# Chapter 17 Normal Quantile Plot

Graphics such as stemplot, boxplot, and histogram help us determine whether a distribution is approximately symmetric or not. We are now going to add another graphics to check for normality.

## 17.1 Symmetric Distribution

Let us look at the data frame, birthwt, found in the package MASS. The data frame consists of 10 columns and 189 rows. However, we will only focus on the variable, bwt, the baby’s birthweight which is measured in grams.

# Load package, MASS
library(MASS)

Let us see how the histogram of the baby’s birth weight looks.

hist(birthwt$bwt, main = "Baby's Birth Weight Histogram", xlab = "Birth Weight (in grams)") The histogram for the baby’s birth weight looks approximately normal. ### Using Basic R Let us draw the normal quantile plot using the function qqnorm( ). If a distribution is approximately normal, points on the normal quantile plot will lie close to a straight line. qqnorm(birthwt$bwt)

Sometimes, a line is superimposed onto the normal quantile plot. This helps visualize whether the points lie close to a straight line or not. Use the function qqline( ) to draw the line.

qqnorm(birthwt$bwt, ylab = "Birth Weight (in grams)") qqline(birthwt$bwt)

To further help with visualization, you can let the plots and/or line take on a different color other than black.

qqnorm(birthwt$bwt, ylab = "Birth Weight (in grams)", col = "dark green") qqline(birthwt$bwt,
col = "red")

From the histogram and normal quantile plot, we can conclude that the baby’s weight distribution is approximately normal.

### Using Ggplot2

# Load ggplot2
library(ggplot2)

To draw the normal quantile plot, use the geometric shape called geom_qq( ). Note that the aesthetic mapping in the function ggplot should use the argument, sample because the vertical axis in this case is called sample.

ggplot(data = birthwt, aes(sample = bwt)) +
geom_qq()

To superimpose a line to the normal quantile plot, add the geometric shape, geom_qq_line( ).

ggplot(data = birthwt, aes(sample = bwt)) +
geom_qq( ) +
geom_qq_line( ) +
labs(y = "Birth Weight (in grams)") 

If you want to use colors other than black to help with visualization, add the argument color to geom_qq to change the plot color and geom_qq_line to change the line color.

ggplot(data = birthwt, aes(sample = bwt)) +
geom_qq(color = "dark blue") +
geom_qq_line(color = "orange") +
labs(y = "Birth Weight (in grams)") 

We can conclude that the baby weight distribution is approximately normal since the normal quantile plots lie approximately in a staright line.

## 17.2 Skewed Distribution

### Right-Skewed Distribution

Let us look skewed distributions like those of rivers.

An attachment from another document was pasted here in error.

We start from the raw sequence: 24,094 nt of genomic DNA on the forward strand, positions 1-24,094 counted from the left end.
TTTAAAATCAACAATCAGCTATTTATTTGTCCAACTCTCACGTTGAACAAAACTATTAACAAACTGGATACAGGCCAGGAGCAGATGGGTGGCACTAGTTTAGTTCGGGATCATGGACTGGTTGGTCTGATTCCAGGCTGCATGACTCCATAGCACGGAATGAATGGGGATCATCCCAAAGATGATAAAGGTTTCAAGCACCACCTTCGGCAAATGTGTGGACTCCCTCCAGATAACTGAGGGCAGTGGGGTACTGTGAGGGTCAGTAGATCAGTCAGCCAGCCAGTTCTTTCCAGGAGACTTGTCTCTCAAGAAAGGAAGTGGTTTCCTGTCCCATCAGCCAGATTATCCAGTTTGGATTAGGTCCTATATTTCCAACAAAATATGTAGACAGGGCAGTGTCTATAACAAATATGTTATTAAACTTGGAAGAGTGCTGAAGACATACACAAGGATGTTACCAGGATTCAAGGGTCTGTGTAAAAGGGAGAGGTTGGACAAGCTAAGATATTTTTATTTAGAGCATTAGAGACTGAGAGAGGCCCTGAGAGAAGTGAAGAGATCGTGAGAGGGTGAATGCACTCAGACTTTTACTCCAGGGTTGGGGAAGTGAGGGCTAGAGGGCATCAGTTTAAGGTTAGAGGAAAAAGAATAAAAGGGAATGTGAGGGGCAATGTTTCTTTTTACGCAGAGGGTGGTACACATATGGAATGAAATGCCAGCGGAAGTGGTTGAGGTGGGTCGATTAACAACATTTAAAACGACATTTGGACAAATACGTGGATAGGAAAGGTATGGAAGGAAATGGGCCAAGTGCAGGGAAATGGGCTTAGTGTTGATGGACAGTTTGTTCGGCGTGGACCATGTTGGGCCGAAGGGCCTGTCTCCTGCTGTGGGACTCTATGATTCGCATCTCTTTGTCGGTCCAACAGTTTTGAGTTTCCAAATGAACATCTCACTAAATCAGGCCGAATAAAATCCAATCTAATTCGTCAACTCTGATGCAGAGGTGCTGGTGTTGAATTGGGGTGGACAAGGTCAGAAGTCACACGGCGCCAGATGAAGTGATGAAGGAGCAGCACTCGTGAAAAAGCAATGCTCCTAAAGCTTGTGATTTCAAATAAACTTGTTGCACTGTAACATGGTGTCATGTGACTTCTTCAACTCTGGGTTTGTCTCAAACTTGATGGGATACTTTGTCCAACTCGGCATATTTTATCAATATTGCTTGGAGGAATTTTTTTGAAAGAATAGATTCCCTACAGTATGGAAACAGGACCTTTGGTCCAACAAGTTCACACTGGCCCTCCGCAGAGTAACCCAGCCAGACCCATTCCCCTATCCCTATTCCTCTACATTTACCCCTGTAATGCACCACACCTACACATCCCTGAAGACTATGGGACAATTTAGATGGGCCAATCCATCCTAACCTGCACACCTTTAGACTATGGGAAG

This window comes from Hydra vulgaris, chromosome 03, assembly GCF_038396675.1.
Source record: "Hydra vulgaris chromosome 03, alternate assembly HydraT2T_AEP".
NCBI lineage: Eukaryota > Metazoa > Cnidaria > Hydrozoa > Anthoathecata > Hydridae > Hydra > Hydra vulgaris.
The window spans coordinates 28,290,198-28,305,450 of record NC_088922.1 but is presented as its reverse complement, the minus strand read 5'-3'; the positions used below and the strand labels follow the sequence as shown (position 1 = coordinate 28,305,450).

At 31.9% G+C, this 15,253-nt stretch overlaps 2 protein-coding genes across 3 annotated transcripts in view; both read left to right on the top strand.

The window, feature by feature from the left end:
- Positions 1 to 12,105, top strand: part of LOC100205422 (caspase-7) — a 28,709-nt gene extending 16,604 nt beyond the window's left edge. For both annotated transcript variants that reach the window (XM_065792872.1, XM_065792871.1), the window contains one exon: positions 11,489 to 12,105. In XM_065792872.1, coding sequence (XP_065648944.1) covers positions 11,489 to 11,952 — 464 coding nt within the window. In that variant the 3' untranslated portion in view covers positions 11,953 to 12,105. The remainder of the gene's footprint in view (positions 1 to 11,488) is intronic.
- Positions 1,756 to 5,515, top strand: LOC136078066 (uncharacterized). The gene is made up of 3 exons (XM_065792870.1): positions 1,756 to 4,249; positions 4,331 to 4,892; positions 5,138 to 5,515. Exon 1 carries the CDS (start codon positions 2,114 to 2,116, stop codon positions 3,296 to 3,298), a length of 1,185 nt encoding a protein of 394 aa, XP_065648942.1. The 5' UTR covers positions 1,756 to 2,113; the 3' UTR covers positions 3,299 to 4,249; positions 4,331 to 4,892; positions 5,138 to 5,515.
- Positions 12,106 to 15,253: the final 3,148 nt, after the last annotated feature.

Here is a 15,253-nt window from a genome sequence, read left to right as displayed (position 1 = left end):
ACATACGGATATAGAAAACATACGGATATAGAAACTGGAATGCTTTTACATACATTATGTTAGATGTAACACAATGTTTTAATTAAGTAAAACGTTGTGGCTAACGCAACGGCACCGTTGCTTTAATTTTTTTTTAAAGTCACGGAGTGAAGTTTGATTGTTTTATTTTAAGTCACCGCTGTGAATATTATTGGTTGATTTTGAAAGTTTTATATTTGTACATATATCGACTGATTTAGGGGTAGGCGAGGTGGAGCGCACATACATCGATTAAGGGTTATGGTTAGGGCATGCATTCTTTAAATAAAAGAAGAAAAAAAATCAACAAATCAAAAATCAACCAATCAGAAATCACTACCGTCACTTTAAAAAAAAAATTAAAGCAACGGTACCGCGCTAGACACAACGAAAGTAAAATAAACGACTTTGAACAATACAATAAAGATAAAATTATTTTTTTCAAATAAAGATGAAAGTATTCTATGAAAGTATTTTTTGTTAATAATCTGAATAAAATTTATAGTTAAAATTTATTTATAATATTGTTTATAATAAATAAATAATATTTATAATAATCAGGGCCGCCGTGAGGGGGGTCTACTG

hist(rivers,
main = "Lengths of Rivers Histogram",
xlab = "Length of Rivers (in miles)")

The histogram shows a right-skewed distribution.

#### In Basic R

Let us take a look at how the normal quantile plot looks for a right-skewed distribution.

qqnorm(rivers,
ylab = "Length of Rivers (in miles)")
qqline(rivers)

#### Using Ggplot2

Remember that rivers is a vector so leave the argument in the function ggplot blank and put the aesthetic mapping in the function geom_qq( ).

ggplot() +
geom_qq(aes(sample = rivers), color = "red") +
labs(y = "Length of Rivers (in miles)") 

The normal quantile plot shows that the distribution of rivers is skewed.

### Left-Skewed Distribution

Let us look at the dataset called quakes which gives locations of seismic events near Fiji. We will focus on the variable, lat, which is the numeric latitude of a seismic event.

hist(quakes$lat, main = "Histogram of the Latitude of Seismic Events", xlab = "Latitude of Seismic Events") The histogram shows a distribution that is slightly left-skewed. #### In Basic R qqnorm(quakes$lat,
ylab = "Latitude of Seismic Events",
col = "purple")
qqline(quakes$lat, col = "dark red") #### Using Ggplot2 ggplot(data = quakes, aes(sample = lat)) + geom_qq(color = "pink") + geom_qq_line(color = "dark green") + labs(y = "Latitude of Seismic Events")  ## 17.3 Other Distributions What if we have a non-symmetric, non-skewed distibution? We will compare the histogram and normal quantile plot of the following. Each of the dataset is built into R. Let us look at the variable, eruptions, in the dataset, faithful. hist(faithful$eruptions,
main = "Histogram of Old Faithful Eruption Times",
xlab = "Eruption Time (in minutes)",
xlim = c(1, 6))

We see a bimodal distribution. Let us see how the normal quantile plot will look.

qqnorm(faithful$eruptions, ylab = "Eruption Time (in minutes)") ### Using Ggplot2 ggplot(data = faithful, aes(sample = eruptions)) + geom_qq(color = "blue") + labs(y = "Eruption Time (in minutes)")  Another interesting one to look at is the variable, conc (for the plant study’s ambient carbon dioxide concentrations in mL/L), found in the dataset called CO2. hist(CO2$conc,
main = "Histogram of Ambient Carbon Dioxide Concentrations",
xlab = "Ambient CO2 Concentrations (in mL/L)")

### In Basic R

qqnorm(CO2\$conc,
ylab = "Ambient CO2 Concentrations (in mL/L)",
col = "blue")

### Using Ggplot2

ggplot(data = CO2, aes(sample = conc)) +
geom_qq(color = "purple") +
labs(y = "Ambient CO2 Concentrations (in mL/L)") 

All of the plots clearly do not lie on a straight line.